“Come,” says my heart, “seek God’s face”; your face, LORD, do I seek! Do not hide your face from me…” (Ps. 27:8-9)

The Face of Jesus can be found in Sacred Scripture “God is Love, and whoever remains in love remains in God and God in him. (1 John 4:16)

Human beings are made in the image and likeness of God, and so our souls have a yearning, a natural longing for the infinite; we are called to communion with God, to see Him “face to face.” He is calling us to seek Him, to know Him, and love Him with all our strength. Because we are made in His image, we have a capacity to know God through the truth and beauty of the created world, through moral goodness and our human reason, but there are many things that stand in our way; we are in need of enlightenment. God has said everything in His Word, so we must “seek the Beloved” in the Scriptures.  As St. Jerome said, “Ignorance of Scripture is ignorance of Christ.”

Through all the words of Sacred Scripture, God speaks only one single Word: Jesus Christ, the Word Incarnate. And there, in the Scriptures, we contemplate His Face.  “Sacred Tradition and Sacred Scripture make up a single sacred deposit of the Word of God, in which, as in a mirror, the pilgrim Church contemplates God, the source of all her riches.” (CCC 97) The Word of God, which is Truth, acts as a mirror held before our gaze in which we may see our sins more clearly and feel the heartfelt sorrow of repentance, which can be the impetus for conversion or turning back to the Face of God.

"Your Face, LORD, do I seek!"
“Your Face, LORD, do I seek!”

Beginning in Genesis, the Sacred Scriptures reveal the pilgrimage: the struggles of nations and individuals in pilgrimage, as they turn toward or away from the Face of God–their battles, falls and triumphs.  In “The Face of Mercy” Pope Francis speaks of the importance of the practice of pilgrimage, which has a special place in the Holy Jubilee Year of Mercy.  He says “everyone, each according to his or her ability, will be asked to make a pilgrimage. This will be a sign that mercy is also a goal to reach and requires dedication and sacrifice.”  Through the Scriptures, “The Lord Jesus shows us the steps of the pilgrimage to attain our goal: ‘Judge not, and you will not be judged; condemn not, and you will not be condemned; forgive, and you will be forgiven; give, and it will be given to you; good measure, pressed down, shaken together, running over, will be poured into your lap.  For the measure you give will be the measure you get back’ (Lk 6:37-38)” —Face of Mercy  Scripture guides us in our pilgrimage by keeping our eyes fixed on Christ…and NOT on the world.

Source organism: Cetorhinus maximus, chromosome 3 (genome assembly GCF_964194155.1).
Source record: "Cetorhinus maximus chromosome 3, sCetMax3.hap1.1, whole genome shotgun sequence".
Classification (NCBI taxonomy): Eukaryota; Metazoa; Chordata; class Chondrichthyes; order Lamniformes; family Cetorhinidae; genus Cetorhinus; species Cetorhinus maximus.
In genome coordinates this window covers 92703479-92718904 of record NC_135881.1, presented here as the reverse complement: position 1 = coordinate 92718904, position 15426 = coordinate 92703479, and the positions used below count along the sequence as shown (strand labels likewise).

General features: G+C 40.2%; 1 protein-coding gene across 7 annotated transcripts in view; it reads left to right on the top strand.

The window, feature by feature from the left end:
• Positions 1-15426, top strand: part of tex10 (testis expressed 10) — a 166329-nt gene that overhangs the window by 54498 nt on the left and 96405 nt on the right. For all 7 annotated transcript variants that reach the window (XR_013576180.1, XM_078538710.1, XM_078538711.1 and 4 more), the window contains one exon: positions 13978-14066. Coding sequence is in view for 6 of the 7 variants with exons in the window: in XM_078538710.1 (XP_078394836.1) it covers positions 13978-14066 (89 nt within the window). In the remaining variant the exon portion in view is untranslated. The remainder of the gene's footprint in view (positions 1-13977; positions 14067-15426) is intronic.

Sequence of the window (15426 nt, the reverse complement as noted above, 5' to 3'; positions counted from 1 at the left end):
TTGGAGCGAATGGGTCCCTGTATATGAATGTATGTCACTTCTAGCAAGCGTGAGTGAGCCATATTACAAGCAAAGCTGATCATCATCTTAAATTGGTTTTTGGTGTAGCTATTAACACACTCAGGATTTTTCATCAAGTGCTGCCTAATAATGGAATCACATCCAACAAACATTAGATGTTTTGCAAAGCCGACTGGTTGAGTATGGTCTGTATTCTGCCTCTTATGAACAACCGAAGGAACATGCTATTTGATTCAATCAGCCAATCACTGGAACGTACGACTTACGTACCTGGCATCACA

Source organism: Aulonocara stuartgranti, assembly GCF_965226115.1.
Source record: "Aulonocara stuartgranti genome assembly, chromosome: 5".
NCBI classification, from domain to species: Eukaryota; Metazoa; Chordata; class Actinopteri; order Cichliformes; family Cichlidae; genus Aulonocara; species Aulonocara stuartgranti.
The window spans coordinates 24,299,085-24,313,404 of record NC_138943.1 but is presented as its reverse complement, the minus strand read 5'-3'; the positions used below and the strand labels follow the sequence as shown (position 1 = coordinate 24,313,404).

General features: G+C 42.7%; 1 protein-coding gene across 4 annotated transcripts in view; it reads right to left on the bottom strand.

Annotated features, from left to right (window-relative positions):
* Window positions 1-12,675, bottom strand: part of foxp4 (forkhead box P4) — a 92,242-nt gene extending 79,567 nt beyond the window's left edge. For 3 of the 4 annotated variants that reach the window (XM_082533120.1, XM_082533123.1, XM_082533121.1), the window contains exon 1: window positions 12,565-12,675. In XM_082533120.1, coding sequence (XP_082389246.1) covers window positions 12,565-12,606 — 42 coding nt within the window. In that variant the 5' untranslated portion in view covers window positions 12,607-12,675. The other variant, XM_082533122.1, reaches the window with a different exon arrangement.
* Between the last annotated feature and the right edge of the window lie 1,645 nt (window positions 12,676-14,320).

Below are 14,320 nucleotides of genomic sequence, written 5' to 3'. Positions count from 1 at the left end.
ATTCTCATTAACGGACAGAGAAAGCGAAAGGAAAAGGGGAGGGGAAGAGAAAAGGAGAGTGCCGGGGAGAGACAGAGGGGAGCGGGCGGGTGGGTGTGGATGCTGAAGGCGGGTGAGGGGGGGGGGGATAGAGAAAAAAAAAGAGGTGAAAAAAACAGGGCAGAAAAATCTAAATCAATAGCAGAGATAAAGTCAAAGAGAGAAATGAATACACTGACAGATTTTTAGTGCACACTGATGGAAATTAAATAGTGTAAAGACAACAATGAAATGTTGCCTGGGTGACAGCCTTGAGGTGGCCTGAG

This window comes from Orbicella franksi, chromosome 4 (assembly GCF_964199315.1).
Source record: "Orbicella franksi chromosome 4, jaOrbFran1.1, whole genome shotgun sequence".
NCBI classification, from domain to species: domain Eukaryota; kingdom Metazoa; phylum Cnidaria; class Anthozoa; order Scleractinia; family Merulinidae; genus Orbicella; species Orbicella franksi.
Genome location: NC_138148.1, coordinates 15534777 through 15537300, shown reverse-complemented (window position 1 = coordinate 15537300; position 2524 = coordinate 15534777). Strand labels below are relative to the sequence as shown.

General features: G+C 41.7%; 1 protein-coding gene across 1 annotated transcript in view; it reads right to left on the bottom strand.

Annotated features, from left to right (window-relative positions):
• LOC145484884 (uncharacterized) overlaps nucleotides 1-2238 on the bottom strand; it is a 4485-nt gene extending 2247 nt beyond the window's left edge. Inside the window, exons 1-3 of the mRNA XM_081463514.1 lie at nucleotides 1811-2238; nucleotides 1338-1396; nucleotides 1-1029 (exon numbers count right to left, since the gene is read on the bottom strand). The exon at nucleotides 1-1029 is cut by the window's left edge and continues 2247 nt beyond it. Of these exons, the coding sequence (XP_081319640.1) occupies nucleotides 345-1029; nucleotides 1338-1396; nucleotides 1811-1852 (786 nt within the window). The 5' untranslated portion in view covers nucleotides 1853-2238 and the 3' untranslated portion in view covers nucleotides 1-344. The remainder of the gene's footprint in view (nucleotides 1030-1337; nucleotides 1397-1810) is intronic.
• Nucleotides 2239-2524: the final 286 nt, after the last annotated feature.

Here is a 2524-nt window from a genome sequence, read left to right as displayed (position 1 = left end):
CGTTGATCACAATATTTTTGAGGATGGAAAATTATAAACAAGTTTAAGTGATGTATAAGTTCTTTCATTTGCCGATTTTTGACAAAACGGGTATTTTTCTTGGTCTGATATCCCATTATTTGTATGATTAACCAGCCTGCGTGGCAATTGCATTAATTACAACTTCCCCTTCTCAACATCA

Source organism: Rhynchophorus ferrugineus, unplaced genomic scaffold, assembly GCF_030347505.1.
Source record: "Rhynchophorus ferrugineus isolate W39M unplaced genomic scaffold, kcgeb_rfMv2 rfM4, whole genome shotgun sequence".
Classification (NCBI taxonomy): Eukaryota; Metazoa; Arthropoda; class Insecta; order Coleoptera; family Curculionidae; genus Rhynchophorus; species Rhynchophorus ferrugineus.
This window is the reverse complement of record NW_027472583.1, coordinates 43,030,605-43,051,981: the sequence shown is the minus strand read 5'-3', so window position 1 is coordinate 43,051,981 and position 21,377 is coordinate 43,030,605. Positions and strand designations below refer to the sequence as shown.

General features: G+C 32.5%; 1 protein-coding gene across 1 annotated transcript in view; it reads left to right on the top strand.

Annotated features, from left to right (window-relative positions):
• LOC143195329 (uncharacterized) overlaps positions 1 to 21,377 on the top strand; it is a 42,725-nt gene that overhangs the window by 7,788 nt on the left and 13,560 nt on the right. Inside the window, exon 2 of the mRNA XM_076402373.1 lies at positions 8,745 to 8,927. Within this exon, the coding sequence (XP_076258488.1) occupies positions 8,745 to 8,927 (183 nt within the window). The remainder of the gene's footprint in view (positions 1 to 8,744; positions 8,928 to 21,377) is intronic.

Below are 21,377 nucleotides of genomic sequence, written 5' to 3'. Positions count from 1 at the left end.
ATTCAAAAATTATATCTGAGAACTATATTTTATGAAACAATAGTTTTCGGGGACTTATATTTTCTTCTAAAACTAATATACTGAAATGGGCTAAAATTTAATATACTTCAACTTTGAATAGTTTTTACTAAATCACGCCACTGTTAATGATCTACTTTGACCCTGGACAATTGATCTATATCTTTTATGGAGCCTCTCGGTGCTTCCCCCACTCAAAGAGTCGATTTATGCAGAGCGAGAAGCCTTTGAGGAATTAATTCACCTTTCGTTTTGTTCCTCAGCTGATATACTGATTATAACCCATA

Denial of St. Peter by Carl Bloch
Denial of St. Peter by Carl Bloch

In seeking the Face of Jesus in the Scripture we also experience His loving and powerful gaze. The power of the gaze of Jesus in this journey is illustrated unforgettably in chapter 22 of Luke’s gospel which tells of Peter’s denial of Christ.  When Jesus is arrested, Peter was “following at a distance” then sat near a fire in a courtyard.  When he is accused of being a follower of Jesus, Peter denies Him, through fear, choosing to be viewed as part of the crowd, and seeking instead the approval of the world.  “Just as he was saying this, the cock crowed, and the Lord turned and looked at Peter; and Peter remembered the word of the Lord…He went out and wept bitterly.”(Lk. 22:60-62)  From Jesus’s merciful gaze came Peter’s repentance and second conversion.

Jesus Blindfolded Fra Angelico
Jesus Blindfolded
Fra Angelico

Interestingly, the next few lines of Luke’s gospel also demonstrate the attitude of those who refuse to look at the merciful gaze of the Face of Jesus: “The men who held Jesus in custody were ridiculing and beating Him.  They blindfolded Him and questioned Him, saying, ‘Prophesy! Who is it that struck you?’  And they reviled Him in saying many other things against Him.” (Lk. 22:63-65) These blasphemous men could not bear the gaze of Jesus, so they blindfolded Him, refusing to look in the mirror of Truth, which is the Face of Jesus.  No one can receive mercy who refuses to acknowledge their sins.

When we seek the Face of God by reading and praying with the Scriptures, we discover the true Face of Jesus, our Beloved, the Innocent Lamb, who is meek and humble of heart. St. Paul wrote that “a veil” lies over our hearts, “but whenever a person turns to the Lord, the veil is removed… All of us gazing with unveiled face on the glory of the Lord, are being transformed into the same image from glory to glory, as the Lord who is the Spirit.” (2 Cor. 3:18) His gaze transforms our hearts from darkness to light as we strive to mirror His life.  “For God who has said, ‘Let light shine out of darkness,’ has shone in our hearts to bring to light knowledge of the glory of God on the Face of Jesus Christ.” (2 Cor. 4:6)